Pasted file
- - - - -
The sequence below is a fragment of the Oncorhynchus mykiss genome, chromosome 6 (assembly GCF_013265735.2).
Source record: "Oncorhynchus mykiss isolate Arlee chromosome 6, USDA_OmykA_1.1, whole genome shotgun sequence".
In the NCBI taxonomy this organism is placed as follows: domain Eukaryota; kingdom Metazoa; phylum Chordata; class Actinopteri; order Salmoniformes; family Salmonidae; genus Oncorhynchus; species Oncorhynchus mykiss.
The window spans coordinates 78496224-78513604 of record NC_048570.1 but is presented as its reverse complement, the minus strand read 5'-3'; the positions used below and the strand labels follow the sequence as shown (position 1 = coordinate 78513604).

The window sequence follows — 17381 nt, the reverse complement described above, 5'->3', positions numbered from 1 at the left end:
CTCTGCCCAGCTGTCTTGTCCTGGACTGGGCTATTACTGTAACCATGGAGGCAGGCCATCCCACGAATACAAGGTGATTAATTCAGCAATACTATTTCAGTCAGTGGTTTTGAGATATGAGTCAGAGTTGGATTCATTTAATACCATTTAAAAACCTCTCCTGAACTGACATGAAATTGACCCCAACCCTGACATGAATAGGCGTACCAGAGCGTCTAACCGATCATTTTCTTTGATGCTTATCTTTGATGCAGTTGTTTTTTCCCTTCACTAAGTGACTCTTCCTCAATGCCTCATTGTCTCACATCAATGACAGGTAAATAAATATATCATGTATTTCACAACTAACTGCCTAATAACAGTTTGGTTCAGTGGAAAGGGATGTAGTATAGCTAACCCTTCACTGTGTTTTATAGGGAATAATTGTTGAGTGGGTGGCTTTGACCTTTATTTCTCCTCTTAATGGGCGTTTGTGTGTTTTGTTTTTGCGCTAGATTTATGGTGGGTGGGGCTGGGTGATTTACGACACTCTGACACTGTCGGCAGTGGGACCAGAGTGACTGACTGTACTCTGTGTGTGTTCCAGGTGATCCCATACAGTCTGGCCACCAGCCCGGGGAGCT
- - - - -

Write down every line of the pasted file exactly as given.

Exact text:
The sequence below is a fragment of the Oncorhynchus mykiss genome, chromosome 6 (assembly GCF_013265735.2).
Source record: "Oncorhynchus mykiss isolate Arlee chromosome 6, USDA_OmykA_1.1, whole genome shotgun sequence".
In the NCBI taxonomy this organism is placed as follows: domain Eukaryota; kingdom Metazoa; phylum Chordata; class Actinopteri; order Salmoniformes; family Salmonidae; genus Oncorhynchus; species Oncorhynchus mykiss.
The window spans coordinates 78496224-78513604 of record NC_048570.1 but is presented as its reverse complement, the minus strand read 5'-3'; the positions used below and the strand labels follow the sequence as shown (position 1 = coordinate 78513604).

The window sequence follows — 17381 nt, the reverse complement described above, 5'->3', positions numbered from 1 at the left end:
CTCTGCCCAGCTGTCTTGTCCTGGACTGGGCTATTACTGTAACCATGGAGGCAGGCCATCCCACGAATACAAGGTGATTAATTCAGCAATACTATTTCAGTCAGTGGTTTTGAGATATGAGTCAGAGTTGGATTCATTTAATACCATTTAAAAACCTCTCCTGAACTGACATGAAATTGACCCCAACCCTGACATGAATAGGCGTACCAGAGCGTCTAACCGATCATTTTCTTTGATGCTTATCTTTGATGCAGTTGTTTTTTCCCTTCACTAAGTGACTCTTCCTCAATGCCTCATTGTCTCACATCAATGACAGGTAAATAAATATATCATGTATTTCACAACTAACTGCCTAATAACAGTTTGGTTCAGTGGAAAGGGATGTAGTATAGCTAACCCTTCACTGTGTTTTATAGGGAATAATTGTTGAGTGGGTGGCTTTGACCTTTATTTCTCCTCTTAATGGGCGTTTGTGTGTTTTGTTTTTGCGCTAGATTTATGGTGGGTGGGGCTGGGTGATTTACGACACTCTGACACTGTCGGCAGTGGGACCAGAGTGACTGACTGTACTCTGTGTGTGTTCCAGGTGATCCCATACAGTCTGGCCACCAGCCCGGGGAGCT